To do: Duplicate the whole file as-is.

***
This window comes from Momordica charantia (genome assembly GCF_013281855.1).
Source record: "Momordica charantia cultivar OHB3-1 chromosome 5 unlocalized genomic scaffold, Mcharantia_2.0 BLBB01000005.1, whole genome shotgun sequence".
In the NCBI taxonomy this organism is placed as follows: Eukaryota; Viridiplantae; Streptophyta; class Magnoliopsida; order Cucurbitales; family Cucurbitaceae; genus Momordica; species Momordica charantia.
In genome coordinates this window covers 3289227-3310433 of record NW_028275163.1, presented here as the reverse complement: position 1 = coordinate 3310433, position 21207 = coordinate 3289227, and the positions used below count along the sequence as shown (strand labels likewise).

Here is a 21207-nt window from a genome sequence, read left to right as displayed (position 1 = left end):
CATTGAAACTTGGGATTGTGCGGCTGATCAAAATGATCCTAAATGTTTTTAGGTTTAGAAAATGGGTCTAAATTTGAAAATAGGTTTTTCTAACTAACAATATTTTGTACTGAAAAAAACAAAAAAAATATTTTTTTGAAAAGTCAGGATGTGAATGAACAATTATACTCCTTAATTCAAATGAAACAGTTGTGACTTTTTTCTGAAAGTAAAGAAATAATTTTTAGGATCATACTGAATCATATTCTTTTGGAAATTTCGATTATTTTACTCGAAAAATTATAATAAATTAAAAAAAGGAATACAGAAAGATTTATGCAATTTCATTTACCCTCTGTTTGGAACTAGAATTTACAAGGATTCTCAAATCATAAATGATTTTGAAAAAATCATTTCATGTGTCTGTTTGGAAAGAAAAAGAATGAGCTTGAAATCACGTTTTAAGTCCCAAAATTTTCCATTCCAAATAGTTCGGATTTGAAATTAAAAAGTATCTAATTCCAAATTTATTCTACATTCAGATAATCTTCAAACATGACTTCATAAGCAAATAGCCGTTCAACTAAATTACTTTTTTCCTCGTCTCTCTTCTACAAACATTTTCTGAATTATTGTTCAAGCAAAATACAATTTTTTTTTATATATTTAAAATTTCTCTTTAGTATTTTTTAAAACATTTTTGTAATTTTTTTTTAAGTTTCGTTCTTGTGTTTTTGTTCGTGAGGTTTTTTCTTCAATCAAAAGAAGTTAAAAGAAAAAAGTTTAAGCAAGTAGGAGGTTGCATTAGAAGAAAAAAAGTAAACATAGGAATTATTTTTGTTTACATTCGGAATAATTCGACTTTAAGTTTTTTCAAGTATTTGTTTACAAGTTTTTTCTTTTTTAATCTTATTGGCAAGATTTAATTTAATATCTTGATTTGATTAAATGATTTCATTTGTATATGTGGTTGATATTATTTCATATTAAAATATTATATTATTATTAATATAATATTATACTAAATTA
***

This window comes from Momordica charantia (genome assembly GCF_013281855.1).
Source record: "Momordica charantia cultivar OHB3-1 chromosome 5 unlocalized genomic scaffold, Mcharantia_2.0 BLBB01000005.1, whole genome shotgun sequence".
In the NCBI taxonomy this organism is placed as follows: Eukaryota; Viridiplantae; Streptophyta; class Magnoliopsida; order Cucurbitales; family Cucurbitaceae; genus Momordica; species Momordica charantia.
In genome coordinates this window covers 3289227-3310433 of record NW_028275163.1, presented here as the reverse complement: position 1 = coordinate 3310433, position 21207 = coordinate 3289227, and the positions used below count along the sequence as shown (strand labels likewise).

Here is a 21207-nt window from a genome sequence, read left to right as displayed (position 1 = left end):
CATTGAAACTTGGGATTGTGCGGCTGATCAAAATGATCCTAAATGTTTTTAGGTTTAGAAAATGGGTCTAAATTTGAAAATAGGTTTTTCTAACTAACAATATTTTGTACTGAAAAAAACAAAAAAAATATTTTTTTGAAAAGTCAGGATGTGAATGAACAATTATACTCCTTAATTCAAATGAAACAGTTGTGACTTTTTTCTGAAAGTAAAGAAATAATTTTTAGGATCATACTGAATCATATTCTTTTGGAAATTTCGATTATTTTACTCGAAAAATTATAATAAATTAAAAAAAGGAATACAGAAAGATTTATGCAATTTCATTTACCCTCTGTTTGGAACTAGAATTTACAAGGATTCTCAAATCATAAATGATTTTGAAAAAATCATTTCATGTGTCTGTTTGGAAAGAAAAAGAATGAGCTTGAAATCACGTTTTAAGTCCCAAAATTTTCCATTCCAAATAGTTCGGATTTGAAATTAAAAAGTATCTAATTCCAAATTTATTCTACATTCAGATAATCTTCAAACATGACTTCATAAGCAAATAGCCGTTCAACTAAATTACTTTTTTCCTCGTCTCTCTTCTACAAACATTTTCTGAATTATTGTTCAAGCAAAATACAATTTTTTTTTATATATTTAAAATTTCTCTTTAGTATTTTTTAAAACATTTTTGTAATTTTTTTTTAAGTTTCGTTCTTGTGTTTTTGTTCGTGAGGTTTTTTCTTCAATCAAAAGAAGTTAAAAGAAAAAAGTTTAAGCAAGTAGGAGGTTGCATTAGAAGAAAAAAAGTAAACATAGGAATTATTTTTGTTTACATTCGGAATAATTCGACTTTAAGTTTTTTCAAGTATTTGTTTACAAGTTTTTTCTTTTTTAATCTTATTGGCAAGATTTAATTTAATATCTTGATTTGATTAAATGATTTCATTTGTATATGTGGTTGATATTATTTCATATTAAAATATTATATTATTATTAATATAATATTATACTAAATTA